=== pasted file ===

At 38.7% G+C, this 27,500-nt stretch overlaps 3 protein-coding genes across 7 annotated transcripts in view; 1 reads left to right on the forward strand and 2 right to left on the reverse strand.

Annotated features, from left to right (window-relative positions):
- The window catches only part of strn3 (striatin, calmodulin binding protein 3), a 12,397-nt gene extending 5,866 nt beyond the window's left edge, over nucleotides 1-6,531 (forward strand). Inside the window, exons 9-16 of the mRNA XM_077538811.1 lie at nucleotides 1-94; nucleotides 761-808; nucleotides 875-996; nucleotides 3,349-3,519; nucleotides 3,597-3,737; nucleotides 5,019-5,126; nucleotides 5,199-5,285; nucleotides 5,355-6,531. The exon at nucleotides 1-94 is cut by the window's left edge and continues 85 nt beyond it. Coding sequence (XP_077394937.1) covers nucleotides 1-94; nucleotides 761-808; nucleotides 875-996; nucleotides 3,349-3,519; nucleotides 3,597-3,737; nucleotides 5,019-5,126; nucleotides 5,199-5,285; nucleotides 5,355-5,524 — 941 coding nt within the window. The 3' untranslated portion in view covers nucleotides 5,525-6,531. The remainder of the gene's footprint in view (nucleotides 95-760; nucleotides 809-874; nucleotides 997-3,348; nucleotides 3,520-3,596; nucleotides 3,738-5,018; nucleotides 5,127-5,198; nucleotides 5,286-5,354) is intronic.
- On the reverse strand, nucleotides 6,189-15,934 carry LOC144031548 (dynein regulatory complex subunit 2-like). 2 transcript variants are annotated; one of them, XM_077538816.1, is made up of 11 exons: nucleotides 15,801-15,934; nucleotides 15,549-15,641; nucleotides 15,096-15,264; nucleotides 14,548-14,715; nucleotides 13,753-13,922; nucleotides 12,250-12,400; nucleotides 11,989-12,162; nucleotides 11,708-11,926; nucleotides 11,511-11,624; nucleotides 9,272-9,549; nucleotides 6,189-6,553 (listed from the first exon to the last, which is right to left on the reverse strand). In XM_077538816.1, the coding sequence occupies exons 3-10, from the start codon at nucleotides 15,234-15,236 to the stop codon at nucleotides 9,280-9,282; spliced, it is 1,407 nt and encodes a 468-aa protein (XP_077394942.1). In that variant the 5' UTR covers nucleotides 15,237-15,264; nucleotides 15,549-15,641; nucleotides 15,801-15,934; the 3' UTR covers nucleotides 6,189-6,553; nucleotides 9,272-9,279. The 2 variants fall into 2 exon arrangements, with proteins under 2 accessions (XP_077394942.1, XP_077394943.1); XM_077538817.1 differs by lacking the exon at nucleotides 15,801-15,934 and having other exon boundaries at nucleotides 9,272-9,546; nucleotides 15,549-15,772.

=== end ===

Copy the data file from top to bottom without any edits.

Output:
At 38.7% G+C, this 27,500-nt stretch overlaps 3 protein-coding genes across 7 annotated transcripts in view; 1 reads left to right on the forward strand and 2 right to left on the reverse strand.

Annotated features, from left to right (window-relative positions):
- The window catches only part of strn3 (striatin, calmodulin binding protein 3), a 12,397-nt gene extending 5,866 nt beyond the window's left edge, over nucleotides 1-6,531 (forward strand). Inside the window, exons 9-16 of the mRNA XM_077538811.1 lie at nucleotides 1-94; nucleotides 761-808; nucleotides 875-996; nucleotides 3,349-3,519; nucleotides 3,597-3,737; nucleotides 5,019-5,126; nucleotides 5,199-5,285; nucleotides 5,355-6,531. The exon at nucleotides 1-94 is cut by the window's left edge and continues 85 nt beyond it. Coding sequence (XP_077394937.1) covers nucleotides 1-94; nucleotides 761-808; nucleotides 875-996; nucleotides 3,349-3,519; nucleotides 3,597-3,737; nucleotides 5,019-5,126; nucleotides 5,199-5,285; nucleotides 5,355-5,524 — 941 coding nt within the window. The 3' untranslated portion in view covers nucleotides 5,525-6,531. The remainder of the gene's footprint in view (nucleotides 95-760; nucleotides 809-874; nucleotides 997-3,348; nucleotides 3,520-3,596; nucleotides 3,738-5,018; nucleotides 5,127-5,198; nucleotides 5,286-5,354) is intronic.
- On the reverse strand, nucleotides 6,189-15,934 carry LOC144031548 (dynein regulatory complex subunit 2-like). 2 transcript variants are annotated; one of them, XM_077538816.1, is made up of 11 exons: nucleotides 15,801-15,934; nucleotides 15,549-15,641; nucleotides 15,096-15,264; nucleotides 14,548-14,715; nucleotides 13,753-13,922; nucleotides 12,250-12,400; nucleotides 11,989-12,162; nucleotides 11,708-11,926; nucleotides 11,511-11,624; nucleotides 9,272-9,549; nucleotides 6,189-6,553 (listed from the first exon to the last, which is right to left on the reverse strand). In XM_077538816.1, the coding sequence occupies exons 3-10, from the start codon at nucleotides 15,234-15,236 to the stop codon at nucleotides 9,280-9,282; spliced, it is 1,407 nt and encodes a 468-aa protein (XP_077394942.1). In that variant the 5' UTR covers nucleotides 15,237-15,264; nucleotides 15,549-15,641; nucleotides 15,801-15,934; the 3' UTR covers nucleotides 6,189-6,553; nucleotides 9,272-9,279. The 2 variants fall into 2 exon arrangements, with proteins under 2 accessions (XP_077394942.1, XP_077394943.1); XM_077538817.1 differs by lacking the exon at nucleotides 15,801-15,934 and having other exon boundaries at nucleotides 9,272-9,546; nucleotides 15,549-15,772.